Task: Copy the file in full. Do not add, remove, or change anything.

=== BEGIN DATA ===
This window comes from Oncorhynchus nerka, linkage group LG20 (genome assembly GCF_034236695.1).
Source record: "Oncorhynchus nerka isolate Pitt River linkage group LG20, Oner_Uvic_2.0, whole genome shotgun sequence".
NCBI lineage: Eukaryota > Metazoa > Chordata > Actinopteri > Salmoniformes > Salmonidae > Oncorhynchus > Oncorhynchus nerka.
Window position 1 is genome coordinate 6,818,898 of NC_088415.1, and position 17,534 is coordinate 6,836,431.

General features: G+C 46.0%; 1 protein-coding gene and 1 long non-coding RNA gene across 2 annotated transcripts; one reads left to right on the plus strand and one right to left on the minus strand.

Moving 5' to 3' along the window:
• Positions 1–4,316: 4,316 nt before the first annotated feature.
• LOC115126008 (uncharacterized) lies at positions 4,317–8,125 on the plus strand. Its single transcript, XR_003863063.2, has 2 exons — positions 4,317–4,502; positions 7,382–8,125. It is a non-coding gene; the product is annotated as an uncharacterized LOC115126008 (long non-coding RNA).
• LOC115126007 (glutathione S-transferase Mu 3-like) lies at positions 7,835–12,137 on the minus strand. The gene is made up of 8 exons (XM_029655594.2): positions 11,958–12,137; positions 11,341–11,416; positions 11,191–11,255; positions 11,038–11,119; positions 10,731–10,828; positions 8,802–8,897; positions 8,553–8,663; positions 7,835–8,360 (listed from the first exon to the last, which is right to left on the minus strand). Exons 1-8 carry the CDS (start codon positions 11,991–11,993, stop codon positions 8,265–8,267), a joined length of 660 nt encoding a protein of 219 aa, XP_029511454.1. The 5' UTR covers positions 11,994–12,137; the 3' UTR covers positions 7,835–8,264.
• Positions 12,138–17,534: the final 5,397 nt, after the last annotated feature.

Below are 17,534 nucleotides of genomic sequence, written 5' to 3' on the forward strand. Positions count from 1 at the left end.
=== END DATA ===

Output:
This window comes from Oncorhynchus nerka, linkage group LG20 (genome assembly GCF_034236695.1).
Source record: "Oncorhynchus nerka isolate Pitt River linkage group LG20, Oner_Uvic_2.0, whole genome shotgun sequence".
NCBI lineage: Eukaryota > Metazoa > Chordata > Actinopteri > Salmoniformes > Salmonidae > Oncorhynchus > Oncorhynchus nerka.
Window position 1 is genome coordinate 6,818,898 of NC_088415.1, and position 17,534 is coordinate 6,836,431.

General features: G+C 46.0%; 1 protein-coding gene and 1 long non-coding RNA gene across 2 annotated transcripts; one reads left to right on the plus strand and one right to left on the minus strand.

Moving 5' to 3' along the window:
• Positions 1–4,316: 4,316 nt before the first annotated feature.
• LOC115126008 (uncharacterized) lies at positions 4,317–8,125 on the plus strand. Its single transcript, XR_003863063.2, has 2 exons — positions 4,317–4,502; positions 7,382–8,125. It is a non-coding gene; the product is annotated as an uncharacterized LOC115126008 (long non-coding RNA).
• LOC115126007 (glutathione S-transferase Mu 3-like) lies at positions 7,835–12,137 on the minus strand. The gene is made up of 8 exons (XM_029655594.2): positions 11,958–12,137; positions 11,341–11,416; positions 11,191–11,255; positions 11,038–11,119; positions 10,731–10,828; positions 8,802–8,897; positions 8,553–8,663; positions 7,835–8,360 (listed from the first exon to the last, which is right to left on the minus strand). Exons 1-8 carry the CDS (start codon positions 11,991–11,993, stop codon positions 8,265–8,267), a joined length of 660 nt encoding a protein of 219 aa, XP_029511454.1. The 5' UTR covers positions 11,994–12,137; the 3' UTR covers positions 7,835–8,264.
• Positions 12,138–17,534: the final 5,397 nt, after the last annotated feature.

Below are 17,534 nucleotides of genomic sequence, written 5' to 3' on the forward strand. Positions count from 1 at the left end.